Daft Punk: Random Access Memories (Drumless Edition)

What are we doing here? Honestly, what are we doing with this “drumless” edition of Daft Punk’s Random Access Memories? What possible lessons can we learn from 2023’s second re-edition of Daft Punk’s third-best album, in which every sonic detail is the same, other than the absence of drums? Why on earth did Daft Punk, one of the savviest musical duos in modern memory, choose to release a largely superfluous album, when they could have simply ridden the residual good vibes of RAM’s 10th anniversary reissue from earlier this year? Why would anyone choose to listen to Daft Punk’s meticulously crafted fourth studio album with the work of two of the world’s best session drummers wiped from the surface?

In the absence of an official explanation, speculation has thrived. Some fans claim that RAM Drumless is intended for DJs and producers who want to create their own RAM mixes and bootlegs, a logical enough idea that doesn’t account for the pricey Drumless merch or the major-label system and its outright revulsion for copyright-busting fan-made remixes. The big news is that Random Access Memories (Drumless Edition) really is just that: Random Access Memories with the drums removed. There’s no slinky disco hi-hat on “Get Lucky,” no explosive snare fills on “Contact,” no gentle cymbal taps on “Within,” not even a click track on “Giorgio by Moroder.” If this were another group you’d suspect a radical art prank, a sardonic comment, maybe, on the importance of drums to the house and techno music with which Daft Punk made their name. But Daft Punk don’t seem the type.

Stripping the glossy RAM productions of their percussion does give other musical elements room to breathe—the bass, for example, feels a lot more prominent on “Giorgio by Moroder,” and you can really pick out how Todd Edwards’ brilliant microsample patchwork on “Fragments of Time” relates to the song’s bass and guitar lines. My own theory around Random Access Memories is that Daft Punk’s fourth album is, in effect, two records: a disco/soft rock/house album that houses the radio hits and a much more interesting, proggy, swirly record that lies alongside. By and large, the disco tunes—“Get Lucky,” “Lose Yourself to Dance,” “Instant Crush”—sound bereft of life in their Drumless versions, a low-carb diet beer watered down within an inch of its life. But the prog-leaning songs—“Within,” “Beyond,” “Motherboard,” etc.—fare a lot better.

At times the transformation is revelatory. “Beyond” and “Motherboard,” in particular, feel the breath of new light on RAM Drumless. Shorn of their percussive shuffle, the two songs’ Drumless versions allow the astral swoon of Greg Leisz’s pedal steel guitar to drift to the surface, creating a blissed-out ambient country music to rival The KLF’s classic Chill Out (or, indeed, RAM’s Japanese bonus track “Horizon”), while the subtle orchestral touches in both songs feel flush with vivid color. The cat’s cradle cobweb of acoustic guitar and increasingly elastic one-note bassline that briefly surface in “Motherboard (Drumless Version)” are enough to make this the definitive version of the song, even if it took a decade to get there.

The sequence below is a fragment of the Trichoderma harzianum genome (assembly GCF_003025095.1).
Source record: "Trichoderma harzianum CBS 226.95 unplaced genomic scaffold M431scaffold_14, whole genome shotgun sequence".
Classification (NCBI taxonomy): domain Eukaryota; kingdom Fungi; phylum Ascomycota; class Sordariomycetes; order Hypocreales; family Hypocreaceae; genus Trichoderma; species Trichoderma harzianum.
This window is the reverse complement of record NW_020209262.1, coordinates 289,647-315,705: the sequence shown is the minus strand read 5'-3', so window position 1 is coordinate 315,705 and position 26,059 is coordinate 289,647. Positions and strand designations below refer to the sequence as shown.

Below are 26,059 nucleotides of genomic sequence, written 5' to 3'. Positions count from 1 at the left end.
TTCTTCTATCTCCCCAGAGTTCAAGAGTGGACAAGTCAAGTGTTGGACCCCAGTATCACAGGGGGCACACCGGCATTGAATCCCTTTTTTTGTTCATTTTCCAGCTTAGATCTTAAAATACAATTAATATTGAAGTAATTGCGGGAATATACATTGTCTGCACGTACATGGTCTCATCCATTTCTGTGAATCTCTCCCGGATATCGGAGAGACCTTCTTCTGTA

There are exceptions to the disco/prog rule of thumb. The sprawling “Touch” should thrive when detached from percussion and allowed to dissipate. But removing the drums from the song’s upbeat middle section robs “Touch” of its shape-shifting, sun-blessed heterogeneity, making it a one-paced beast. On the other hand, Panda Bear collaboration “Doin’ It Right,” an electro-pop number that fit awkwardly on the original Random Access Memories, finds its home as a minimal, hypnotic pop duet on RAM Drumless, driven by the textual interplay between Daft Punk’s robotic backing vocal and Noah Lennox’s childlike (and largely effect-free) voice.

A drum-free album is really pushing the limits in a music business that has never been shy about overselling fans on albums they already own. At its worst, Random Access Memories (Drumless Edition) feels like a concept album so theoretically pure that it didn’t need to exist, a joke without a punchline. But brief moments of drumless enlightenment and acoustic revelation are just about enough to rescue it from the vast cosmic bin of pointlessness. Neither victory lap nor walk of shame, RAM Drumless is a curious, unfulfilling end to the RAM saga. And while a Drumless Version of RAM 10th-anniversary bonus track “Infinity Repeating” would be an intriguing prospect, now, surely, is the time to let Daft Punk’s fourth studio album take a well-earned rest.

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Daft Punk: Random Access Memories (Drumless Edition)